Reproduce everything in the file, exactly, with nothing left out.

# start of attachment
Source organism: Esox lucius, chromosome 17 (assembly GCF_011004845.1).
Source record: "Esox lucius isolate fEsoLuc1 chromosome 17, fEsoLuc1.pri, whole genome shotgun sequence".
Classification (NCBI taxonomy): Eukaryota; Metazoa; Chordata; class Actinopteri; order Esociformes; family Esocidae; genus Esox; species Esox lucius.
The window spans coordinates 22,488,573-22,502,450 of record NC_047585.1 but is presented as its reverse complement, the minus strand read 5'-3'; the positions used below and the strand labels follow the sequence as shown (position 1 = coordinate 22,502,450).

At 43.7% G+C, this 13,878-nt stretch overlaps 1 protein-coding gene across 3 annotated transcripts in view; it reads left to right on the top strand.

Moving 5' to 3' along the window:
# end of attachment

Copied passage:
Source organism: Esox lucius, chromosome 17 (assembly GCF_011004845.1).
Source record: "Esox lucius isolate fEsoLuc1 chromosome 17, fEsoLuc1.pri, whole genome shotgun sequence".
Classification (NCBI taxonomy): Eukaryota; Metazoa; Chordata; class Actinopteri; order Esociformes; family Esocidae; genus Esox; species Esox lucius.
The window spans coordinates 22,488,573-22,502,450 of record NC_047585.1 but is presented as its reverse complement, the minus strand read 5'-3'; the positions used below and the strand labels follow the sequence as shown (position 1 = coordinate 22,502,450).

At 43.7% G+C, this 13,878-nt stretch overlaps 1 protein-coding gene across 3 annotated transcripts in view; it reads left to right on the top strand.

Moving 5' to 3' along the window: